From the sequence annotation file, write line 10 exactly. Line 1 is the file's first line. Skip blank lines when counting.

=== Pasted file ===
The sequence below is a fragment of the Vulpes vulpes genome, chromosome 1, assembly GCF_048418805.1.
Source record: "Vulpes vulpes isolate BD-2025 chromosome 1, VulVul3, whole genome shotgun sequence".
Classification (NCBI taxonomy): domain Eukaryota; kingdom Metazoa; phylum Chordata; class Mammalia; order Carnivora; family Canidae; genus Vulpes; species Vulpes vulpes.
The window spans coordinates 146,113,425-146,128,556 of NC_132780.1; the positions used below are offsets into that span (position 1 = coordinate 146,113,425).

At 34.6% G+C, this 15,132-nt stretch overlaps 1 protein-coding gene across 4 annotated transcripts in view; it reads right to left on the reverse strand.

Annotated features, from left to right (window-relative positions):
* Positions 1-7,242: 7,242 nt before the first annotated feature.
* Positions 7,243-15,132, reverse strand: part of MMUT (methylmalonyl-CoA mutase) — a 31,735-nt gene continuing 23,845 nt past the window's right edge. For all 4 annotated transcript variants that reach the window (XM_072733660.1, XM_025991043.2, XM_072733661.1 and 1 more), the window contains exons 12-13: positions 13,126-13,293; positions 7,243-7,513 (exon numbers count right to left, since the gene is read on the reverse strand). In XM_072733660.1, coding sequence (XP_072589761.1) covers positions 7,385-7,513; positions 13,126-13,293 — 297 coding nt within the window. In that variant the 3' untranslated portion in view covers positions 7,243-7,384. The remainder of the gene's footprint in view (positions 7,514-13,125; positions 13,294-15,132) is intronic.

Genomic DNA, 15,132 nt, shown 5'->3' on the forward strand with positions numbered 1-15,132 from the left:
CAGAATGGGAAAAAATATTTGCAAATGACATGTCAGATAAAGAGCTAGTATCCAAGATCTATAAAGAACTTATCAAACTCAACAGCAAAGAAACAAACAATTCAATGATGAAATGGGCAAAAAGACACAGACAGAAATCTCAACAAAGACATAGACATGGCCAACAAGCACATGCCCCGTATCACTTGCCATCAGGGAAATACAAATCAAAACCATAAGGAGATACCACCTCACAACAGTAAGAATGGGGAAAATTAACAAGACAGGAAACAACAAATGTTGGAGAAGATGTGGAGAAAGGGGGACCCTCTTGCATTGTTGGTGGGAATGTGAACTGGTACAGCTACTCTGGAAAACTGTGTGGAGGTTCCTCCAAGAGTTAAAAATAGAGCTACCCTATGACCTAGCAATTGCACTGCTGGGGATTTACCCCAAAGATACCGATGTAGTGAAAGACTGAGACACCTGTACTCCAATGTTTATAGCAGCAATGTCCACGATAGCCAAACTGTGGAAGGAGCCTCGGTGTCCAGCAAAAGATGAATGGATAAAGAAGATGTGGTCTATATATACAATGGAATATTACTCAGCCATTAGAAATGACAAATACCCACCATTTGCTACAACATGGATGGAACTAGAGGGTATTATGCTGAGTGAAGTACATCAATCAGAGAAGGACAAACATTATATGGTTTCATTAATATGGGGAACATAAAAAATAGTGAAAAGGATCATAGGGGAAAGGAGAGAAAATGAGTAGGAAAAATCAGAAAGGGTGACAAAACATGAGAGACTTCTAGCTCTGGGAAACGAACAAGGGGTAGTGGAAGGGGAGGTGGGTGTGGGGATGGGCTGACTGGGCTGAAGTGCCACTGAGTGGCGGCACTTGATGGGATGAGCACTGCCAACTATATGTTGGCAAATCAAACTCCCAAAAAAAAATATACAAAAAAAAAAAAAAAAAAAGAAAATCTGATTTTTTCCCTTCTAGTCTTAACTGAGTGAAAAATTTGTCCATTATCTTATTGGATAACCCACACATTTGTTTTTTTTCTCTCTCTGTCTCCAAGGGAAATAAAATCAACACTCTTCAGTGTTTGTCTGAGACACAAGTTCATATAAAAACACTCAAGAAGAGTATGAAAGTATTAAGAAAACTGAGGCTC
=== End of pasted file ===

CAGAATGGGAAAAAATATTTGCAAATGACATGTCAGATAAAGAGCTAGTATCCAAGATCTATAAAGAACTTATCAAACTCAACAGCAAAGAAACAAACAATTCAATGATGAAATGGGCAAAAAGACACAGACAGAAATCTCAACAAAGACATAGACATGGCCAACAAGCACATGCCCCGTATCACTTGCCATCAGGGAAATACAAATCAAAACCATAAGGAGATACCACCTCACAACAGTAAGAATGGGGAAAATTAACAAGACAGGAAACAACAAATGTTGGAGAAGATGTGGAGAAAGGGGGACCCTCTTGCATTGTTGGTGGGAATGTGAACTGGTACAGCTACTCTGGAAAACTGTGTGGAGGTTCCTCCAAGAGTTAAAAATAGAGCTACCCTATGACCTAGCAATTGCACTGCTGGGGATTTACCCCAAAGATACCGATGTAGTGAAAGACTGAGACACCTGTACTCCAATGTTTATAGCAGCAATGTCCACGATAGCCAAACTGTGGAAGGAGCCTCGGTGTCCAGCAAAAGATGAATGGATAAAGAAGATGTGGTCTATATATACAATGGAATATTACTCAGCCATTAGAAATGACAAATACCCACCATTTGCTACAACATGGATGGAACTAGAGGGTATTATGCTGAGTGAAGTACATCAATCAGAGAAGGACAAACATTATATGGTTTCATTAATATGGGGAACATAAAAAATAGTGAAAAGGATCATAGGGGAAAGGAGAGAAAATGAGTAGGAAAAATCAGAAAGGGTGACAAAACATGAGAGACTTCTAGCTCTGGGAAACGAACAAGGGGTAGTGGAAGGGGAGGTGGGTGTGGGGATGGGCTGACTGGGCTGAAGTGCCACTGAGTGGCGGCACTTGATGGGATGAGCACTGCCAACTATATGTTGGCAAATCAAACTCCCAAAAAAAAATATACAAAAAAAAAAAAAAAAAAAGAAAATCTGATTTTTTCCCTTCTAGTCTTAACTGAGTGAAAAATTTGTCCATTATCTTATTGGATAACCCACACATTTGTTTTTTTTCTCTCTCTGTCTCCAAGGGAAATAAAATCAACACTCTTCAGTGTTTGTCTGAGACACAAGTTCATATAAAAACACTCAAGAAGAGTATGAAAGTATTAAGAAAACTGAGGCTC